6 Tips to Stay Connected to Your Tween

tips for tweens

When your kids are younger you spend almost every moment with them when you are not at work or they are not at school. You go on play-dates with them when they are toddlers, you hold their hands on the playground and catch them off the slide. You sit at baseball practices and you ride your bikes side by side.

But soon your kids start spending more time away from you – they spend time at friend's houses, at sleepovers, at more after-school activities, and just running around the neighborhood more independently with friends.

They are becoming tweens and spreading their wings a bit as they should. The tween years are those years where kids start dipping their toes in their own independence before the full responsibilities of their teens take hold, and when you as a parent get a taste of what it will be like when your kids start spending larger chunks of time away from home as their peer groups become even more important influences in their lives.

What I've noticed as a parent of a tween is that my tween still wants as much time and communication with me but it doesn't happen as easily as it once did. We might be spending more time running to practices or sleepovers, so simple snuggle time on the couch and laughing over board games doesn't just happen daily.

So it's up to us as parents to find these critical moments to keep the lines of communication open with our tweens and find time to still connect.

1. Talk when your tween wants to talk. Don't say ‘just a minute' or ‘just let me finish this' – give your tween that time. Maybe it's right before bed if they still let you tuck them in. Maybe it's when you're taking a load of laundry out of the dryer. Always be available to listen.

2. Find time to talk when neither of you has outside distractions – some of our best conversations now are in the car.

3. Make sure you still have family nights – maybe make Monday nights family night when everyone is home. Plan some fun activities! Game nights or movie nights are always a hit

4. Eat meals together. Maybe dinnertime is now crazy so get up early and have breakfast together. Cook with your tween – we have some great conversations and bonding over cooking together!

5. Take an interest in what your tween loves. Everyone wants to feel valued and the tween years are very vulnerable and emotional ones so take an interest in them – their clothing styles, their music, their friends, their hobbies and sports. Paint that room bright purple for her because it's just paint even though it's not your taste.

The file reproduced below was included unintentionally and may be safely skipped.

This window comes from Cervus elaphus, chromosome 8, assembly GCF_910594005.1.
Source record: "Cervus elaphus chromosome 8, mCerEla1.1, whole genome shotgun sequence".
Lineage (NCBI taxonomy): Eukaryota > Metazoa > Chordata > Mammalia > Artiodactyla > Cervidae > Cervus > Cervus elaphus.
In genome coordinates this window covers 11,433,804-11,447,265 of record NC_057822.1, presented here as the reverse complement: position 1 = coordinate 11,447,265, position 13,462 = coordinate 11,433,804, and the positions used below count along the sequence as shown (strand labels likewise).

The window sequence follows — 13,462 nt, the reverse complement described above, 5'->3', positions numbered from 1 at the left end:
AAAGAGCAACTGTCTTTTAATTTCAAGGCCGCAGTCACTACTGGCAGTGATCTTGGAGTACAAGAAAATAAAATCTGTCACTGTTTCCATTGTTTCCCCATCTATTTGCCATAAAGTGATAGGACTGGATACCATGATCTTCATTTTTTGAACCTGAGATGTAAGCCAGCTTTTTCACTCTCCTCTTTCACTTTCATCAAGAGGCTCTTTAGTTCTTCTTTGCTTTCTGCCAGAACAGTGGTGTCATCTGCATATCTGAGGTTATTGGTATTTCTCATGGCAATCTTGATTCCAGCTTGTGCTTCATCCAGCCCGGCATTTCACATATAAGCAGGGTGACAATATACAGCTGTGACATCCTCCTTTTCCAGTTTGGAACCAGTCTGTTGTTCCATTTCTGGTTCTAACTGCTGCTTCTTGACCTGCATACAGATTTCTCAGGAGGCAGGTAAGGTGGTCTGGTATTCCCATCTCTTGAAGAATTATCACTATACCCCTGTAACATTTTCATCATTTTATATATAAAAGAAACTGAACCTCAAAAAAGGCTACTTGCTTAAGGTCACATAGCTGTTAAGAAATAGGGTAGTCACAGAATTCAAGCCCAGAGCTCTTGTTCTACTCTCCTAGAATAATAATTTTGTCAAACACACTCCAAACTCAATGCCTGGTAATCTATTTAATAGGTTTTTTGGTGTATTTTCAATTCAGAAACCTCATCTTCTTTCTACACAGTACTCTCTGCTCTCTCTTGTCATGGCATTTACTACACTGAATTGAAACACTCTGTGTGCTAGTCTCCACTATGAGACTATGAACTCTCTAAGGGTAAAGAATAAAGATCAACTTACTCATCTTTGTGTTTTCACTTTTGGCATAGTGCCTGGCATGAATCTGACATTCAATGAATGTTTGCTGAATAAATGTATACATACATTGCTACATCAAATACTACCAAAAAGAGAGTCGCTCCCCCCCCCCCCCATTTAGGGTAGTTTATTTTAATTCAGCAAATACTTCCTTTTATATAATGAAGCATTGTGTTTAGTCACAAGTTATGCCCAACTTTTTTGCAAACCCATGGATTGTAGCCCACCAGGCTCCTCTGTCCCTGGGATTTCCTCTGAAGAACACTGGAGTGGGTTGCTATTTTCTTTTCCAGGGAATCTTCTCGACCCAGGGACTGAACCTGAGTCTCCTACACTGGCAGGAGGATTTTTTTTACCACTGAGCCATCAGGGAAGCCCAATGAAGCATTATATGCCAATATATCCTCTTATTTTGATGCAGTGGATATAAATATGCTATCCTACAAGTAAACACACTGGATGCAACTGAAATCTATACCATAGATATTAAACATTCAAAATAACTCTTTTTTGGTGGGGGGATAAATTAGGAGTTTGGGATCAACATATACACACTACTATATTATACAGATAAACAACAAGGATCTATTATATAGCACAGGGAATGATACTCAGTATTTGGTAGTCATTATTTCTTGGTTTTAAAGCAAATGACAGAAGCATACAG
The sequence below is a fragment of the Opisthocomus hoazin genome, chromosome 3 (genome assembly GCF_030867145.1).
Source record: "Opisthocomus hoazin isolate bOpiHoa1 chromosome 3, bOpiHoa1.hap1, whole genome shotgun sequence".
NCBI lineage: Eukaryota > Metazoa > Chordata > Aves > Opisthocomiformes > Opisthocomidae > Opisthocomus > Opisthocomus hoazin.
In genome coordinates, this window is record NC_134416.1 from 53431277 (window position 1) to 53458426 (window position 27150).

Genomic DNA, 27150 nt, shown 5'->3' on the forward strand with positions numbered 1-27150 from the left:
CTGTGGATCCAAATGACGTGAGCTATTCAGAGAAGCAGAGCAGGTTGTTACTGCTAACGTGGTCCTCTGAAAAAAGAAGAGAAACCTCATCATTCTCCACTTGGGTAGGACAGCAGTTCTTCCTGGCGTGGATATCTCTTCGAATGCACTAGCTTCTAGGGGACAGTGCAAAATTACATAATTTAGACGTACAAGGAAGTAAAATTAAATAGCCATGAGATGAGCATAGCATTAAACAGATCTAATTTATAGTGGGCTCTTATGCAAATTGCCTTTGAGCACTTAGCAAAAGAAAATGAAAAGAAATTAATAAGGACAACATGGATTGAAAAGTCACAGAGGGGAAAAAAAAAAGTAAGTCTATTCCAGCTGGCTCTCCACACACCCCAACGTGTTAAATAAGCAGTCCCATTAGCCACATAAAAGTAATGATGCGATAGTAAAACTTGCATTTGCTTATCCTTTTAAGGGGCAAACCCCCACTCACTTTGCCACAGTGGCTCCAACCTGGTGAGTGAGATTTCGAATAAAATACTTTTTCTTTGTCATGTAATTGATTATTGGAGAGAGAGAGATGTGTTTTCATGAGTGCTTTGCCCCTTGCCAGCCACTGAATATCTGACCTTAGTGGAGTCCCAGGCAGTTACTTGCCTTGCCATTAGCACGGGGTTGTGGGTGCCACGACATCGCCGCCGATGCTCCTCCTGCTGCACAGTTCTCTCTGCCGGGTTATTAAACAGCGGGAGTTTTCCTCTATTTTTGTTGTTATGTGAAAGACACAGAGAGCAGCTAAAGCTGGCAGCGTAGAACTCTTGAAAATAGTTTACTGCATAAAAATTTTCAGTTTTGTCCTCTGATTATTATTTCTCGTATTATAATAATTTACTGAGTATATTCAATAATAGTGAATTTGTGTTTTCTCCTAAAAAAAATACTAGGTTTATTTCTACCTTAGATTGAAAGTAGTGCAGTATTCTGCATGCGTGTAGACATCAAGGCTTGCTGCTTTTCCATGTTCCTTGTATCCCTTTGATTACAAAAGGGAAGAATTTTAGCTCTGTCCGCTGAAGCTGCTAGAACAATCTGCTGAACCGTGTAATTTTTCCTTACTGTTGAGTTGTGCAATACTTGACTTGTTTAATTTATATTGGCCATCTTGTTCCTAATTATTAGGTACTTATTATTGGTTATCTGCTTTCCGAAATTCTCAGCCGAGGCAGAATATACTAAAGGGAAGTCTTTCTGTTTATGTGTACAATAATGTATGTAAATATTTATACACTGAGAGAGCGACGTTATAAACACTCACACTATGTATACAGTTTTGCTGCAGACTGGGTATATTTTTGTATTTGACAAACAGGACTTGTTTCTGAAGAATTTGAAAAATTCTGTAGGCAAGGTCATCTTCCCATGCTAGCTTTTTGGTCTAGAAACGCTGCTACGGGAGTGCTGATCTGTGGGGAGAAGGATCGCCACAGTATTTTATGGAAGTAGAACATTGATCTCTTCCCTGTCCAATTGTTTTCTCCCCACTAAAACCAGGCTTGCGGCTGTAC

6. Make your house the place that your tween wants to hang out at and wants to invite their friends over. Get to know their friends and give your kids a space to hang out. They are reaching the age where they want to hang out more with friends, so why not hang out at your house?

The tween years are amazing as your kids start working their way towards adulthood – so relax and enjoy them and make sure you stay connected now with great communication; it will make the transition into their teens even easier.

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6 Tips to Stay Connected to Your Tween

Tracy Morrison is a work-at-home mom to three daughters. After spending 15 years in the corporate marketing and sales world while traveling the world, she decided she was up to a bigger challenge and her children now fill her days with love, challenges, laughter and humility. Tracy started her personal blog Sellabit Mum in 2008 to document the lighter side of her parenting journey. She also works in the fashion industry and is a contributing writer at Savvy Sassy Moms. Her writing has also ... More

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4 comments

  1. KristiPohl says:

    You are spot on with this advice-and since I have a teenager I can call myself an expert! The tween years can almost be harder than the teen years, as it is new territory for all of you. But if you do your best to stay connected, without trying to be their best friend, you can make it through, and build a great foundation for the teen years to come. Great pic!

  2. Jeanetta says:

    I still have a long way to go before my daughter is a tween…

  3. RobinFarr says:

    Good tips, Tracy. This phase is still a ways away for me (though I know it will come fast!). I’m both looking forward to it and dreading it.

  4. Alison Lee says:

    Lovely advice, Tracy!

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